Flowering shrubs require pruning to look their best. Forsythias and spireas, both noted for their bountiful sprays of blooms lining every cane, may gradually be reduced to a few sporadic flowers if these shrubs are not routinely pruned. This does not necessarily mean annual pruning but this task should be performed at least every two to three years since flowering occurs on the younger wood. Pruning not only benefits flowering but can also enhance bark color for shrubs with colorful canes. The dogwoods, prized for their vibrant red or yellow canes, can become thickets of gray stems if pruning is neglected since the younger canes have the brightest colors.
Tips & Techniques
Most shrubs arise from multiple canes, which are long, relatively unbranched stems. The best means of maintaining an attractive and natural appearance to these shrubs is to prune with heading cuts. This is a type of pruning cut that stubs off the cane at about 2-inches above the ground. These heading cuts result in the formation of numerous new shoots that arise just below the cut and quickly grow as long canes. The heading cuts should be made cleanly and straight across the cane; cutting at an angle is not necessary.
While flowering is enhanced by this pruning, the timing is critical. Spring-flowering shrubs bloom from flower buds formed the previous summer. These shrubs should be pruned immediately after they finish flowering. If instead, they are pruned during the fall or winter, the flower buds will be removed. Summer-flowering shrubs bloom from flower buds formed during the current year, meaning their flower buds are formed the same season they bloom. Summer-flowering shrubs should be pruned during the dormant season, usually just before bud-break, sometime during March or early April.
While shrub pruning is accomplished by heading cut, the number of canes removed may varies depending on the objective. If the shrub is overgrown, almost choked-out by an excessive number of canes and flowering poorly, all the canes can be pruned out, a technique referred to as rejuvenation pruning. Rejuvenation pruning can be done every dormant season for low-growing summer-flowering shrubs such as Bumalda spireas and Potentillas. Overgrown shrubs, regardless of size or flowering time, can be pruned in this manner as well. However, pruning a 15-foot common lilac to 2 inches will mean forfeiting flowers for several years while the plant recovers. Loppers are the best tools to make these cuts as the long handles provide the leverage to cut through thick canes, however, on small canes, those less than 1/2-inch in diameter, a hand-pruner may be used.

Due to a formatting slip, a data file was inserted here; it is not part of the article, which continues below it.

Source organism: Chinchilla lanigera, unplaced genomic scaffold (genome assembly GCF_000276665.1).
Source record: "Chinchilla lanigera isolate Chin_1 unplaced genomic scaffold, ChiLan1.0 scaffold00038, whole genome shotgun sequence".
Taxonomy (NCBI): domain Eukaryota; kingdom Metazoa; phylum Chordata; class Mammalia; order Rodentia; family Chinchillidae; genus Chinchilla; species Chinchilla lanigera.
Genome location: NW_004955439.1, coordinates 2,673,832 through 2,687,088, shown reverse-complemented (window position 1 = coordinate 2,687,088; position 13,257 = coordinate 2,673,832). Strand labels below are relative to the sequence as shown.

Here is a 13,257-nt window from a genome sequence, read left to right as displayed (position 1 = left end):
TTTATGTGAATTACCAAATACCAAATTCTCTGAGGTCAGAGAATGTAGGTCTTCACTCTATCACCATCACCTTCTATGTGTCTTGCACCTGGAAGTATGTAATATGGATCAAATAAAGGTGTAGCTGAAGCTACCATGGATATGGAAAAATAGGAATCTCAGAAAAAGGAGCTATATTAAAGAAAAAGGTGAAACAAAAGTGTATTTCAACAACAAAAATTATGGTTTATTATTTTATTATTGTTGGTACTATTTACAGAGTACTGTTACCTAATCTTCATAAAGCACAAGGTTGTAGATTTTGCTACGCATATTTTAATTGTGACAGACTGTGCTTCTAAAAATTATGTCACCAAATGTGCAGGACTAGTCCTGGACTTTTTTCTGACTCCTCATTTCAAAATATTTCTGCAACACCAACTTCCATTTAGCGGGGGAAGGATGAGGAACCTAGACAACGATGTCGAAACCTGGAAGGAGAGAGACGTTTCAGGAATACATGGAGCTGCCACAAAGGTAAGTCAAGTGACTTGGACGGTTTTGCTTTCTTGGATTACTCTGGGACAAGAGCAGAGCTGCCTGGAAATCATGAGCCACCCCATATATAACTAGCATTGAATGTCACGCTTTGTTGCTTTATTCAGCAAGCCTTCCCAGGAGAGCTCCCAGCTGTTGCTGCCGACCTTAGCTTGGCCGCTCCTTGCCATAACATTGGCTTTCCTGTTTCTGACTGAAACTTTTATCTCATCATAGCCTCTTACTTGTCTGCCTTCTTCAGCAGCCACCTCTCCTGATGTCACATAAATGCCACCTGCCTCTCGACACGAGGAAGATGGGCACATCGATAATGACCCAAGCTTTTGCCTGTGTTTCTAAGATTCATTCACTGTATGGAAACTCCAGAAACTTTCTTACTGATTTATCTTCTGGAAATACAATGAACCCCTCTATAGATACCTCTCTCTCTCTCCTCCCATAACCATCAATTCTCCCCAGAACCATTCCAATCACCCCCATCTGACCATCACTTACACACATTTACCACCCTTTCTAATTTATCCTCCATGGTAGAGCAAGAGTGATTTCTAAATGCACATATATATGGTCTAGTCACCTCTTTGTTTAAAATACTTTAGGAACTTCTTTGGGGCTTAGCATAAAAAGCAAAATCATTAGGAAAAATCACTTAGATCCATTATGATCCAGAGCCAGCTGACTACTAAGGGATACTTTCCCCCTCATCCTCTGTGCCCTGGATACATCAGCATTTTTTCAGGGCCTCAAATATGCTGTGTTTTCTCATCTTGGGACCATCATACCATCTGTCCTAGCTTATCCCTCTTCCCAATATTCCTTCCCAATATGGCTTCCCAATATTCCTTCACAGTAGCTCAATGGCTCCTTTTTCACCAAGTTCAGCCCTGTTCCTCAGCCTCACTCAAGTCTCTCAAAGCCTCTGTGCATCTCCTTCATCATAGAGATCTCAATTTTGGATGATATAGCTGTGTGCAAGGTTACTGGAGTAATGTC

If the plant is not overgrown, then renewal pruning can be applied. Renewal pruning involves removal of about 1/5 to 1/3 of the oldest and largest canes by heading cuts. If this task is performed annually, than over a three to five-year time period, the entire shrub will be completely renewed. The season to do renewal pruning depends whether the shrub is spring or summer flowering. Spring-flowering shrubs should be renewal-pruned right after they finish flowering. Summer-flowering shrubs should be pruned during the dormant season.
Common Flowering Shrubs
The following are two lists of shrubs by blooming time.
- Barberry (Berberis)
- Chokeberry (Aronia)
- Dogwood (Cornus)
- Falsespirea (Sorbaria)
- Forsythia (Forsythia)
- Mockorange (Philadelphus)
- Ninebark (Physocarpus)
- Lilac (Syringa, except late lilac Syringa villosa)
- Slender deutzia (Deutzia)
- Spring-flowering spireas (Birchleaf spirea, Spiraea betulifolia, Nippon spirea, S. nipponica, Bridalwreath spirea, S prunifolia and Vanhoutte spirea, S. x vanhouttei)
- Viburnum (Viburnum)
- Weigela (Weigela)
- Bush-honeysuckle (Diervilla)
- Hydrangea (Hydrangea except Bigleaf hydrangea, H. macrophylla cultivars may have spring and summer flowers)
- Late lilac (Syringa villosa)
- Potentilla (Potentilla)
- Smokebush (Cotinus)
- Summer-flowering spireas (Billard spirea Spiraea billardi, Bumalda spirea S. bumalda and Japanese spirea S. japonica)